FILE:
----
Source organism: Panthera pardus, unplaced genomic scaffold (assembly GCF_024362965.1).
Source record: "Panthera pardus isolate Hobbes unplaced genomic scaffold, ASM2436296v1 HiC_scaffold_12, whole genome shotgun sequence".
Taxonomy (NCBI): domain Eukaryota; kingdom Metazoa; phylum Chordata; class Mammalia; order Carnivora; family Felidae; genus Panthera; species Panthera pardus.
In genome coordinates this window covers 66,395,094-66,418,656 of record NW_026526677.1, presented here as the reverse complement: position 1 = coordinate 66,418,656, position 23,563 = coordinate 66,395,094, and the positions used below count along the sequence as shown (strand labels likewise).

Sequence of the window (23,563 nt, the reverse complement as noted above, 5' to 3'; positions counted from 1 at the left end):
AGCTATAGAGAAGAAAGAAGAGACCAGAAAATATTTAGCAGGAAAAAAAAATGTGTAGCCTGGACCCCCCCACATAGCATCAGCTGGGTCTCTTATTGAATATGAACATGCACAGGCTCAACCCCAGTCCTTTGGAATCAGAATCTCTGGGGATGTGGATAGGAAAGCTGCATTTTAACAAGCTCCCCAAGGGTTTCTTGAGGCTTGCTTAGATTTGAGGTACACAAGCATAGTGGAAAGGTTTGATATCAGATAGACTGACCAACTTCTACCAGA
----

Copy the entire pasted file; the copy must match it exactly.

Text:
Source organism: Panthera pardus, unplaced genomic scaffold (assembly GCF_024362965.1).
Source record: "Panthera pardus isolate Hobbes unplaced genomic scaffold, ASM2436296v1 HiC_scaffold_12, whole genome shotgun sequence".
Taxonomy (NCBI): domain Eukaryota; kingdom Metazoa; phylum Chordata; class Mammalia; order Carnivora; family Felidae; genus Panthera; species Panthera pardus.
In genome coordinates this window covers 66,395,094-66,418,656 of record NW_026526677.1, presented here as the reverse complement: position 1 = coordinate 66,418,656, position 23,563 = coordinate 66,395,094, and the positions used below count along the sequence as shown (strand labels likewise).

Sequence of the window (23,563 nt, the reverse complement as noted above, 5' to 3'; positions counted from 1 at the left end):
AGCTATAGAGAAGAAAGAAGAGACCAGAAAATATTTAGCAGGAAAAAAAAATGTGTAGCCTGGACCCCCCCACATAGCATCAGCTGGGTCTCTTATTGAATATGAACATGCACAGGCTCAACCCCAGTCCTTTGGAATCAGAATCTCTGGGGATGTGGATAGGAAAGCTGCATTTTAACAAGCTCCCCAAGGGTTTCTTGAGGCTTGCTTAGATTTGAGGTACACAAGCATAGTGGAAAGGTTTGATATCAGATAGACTGACCAACTTCTACCAGA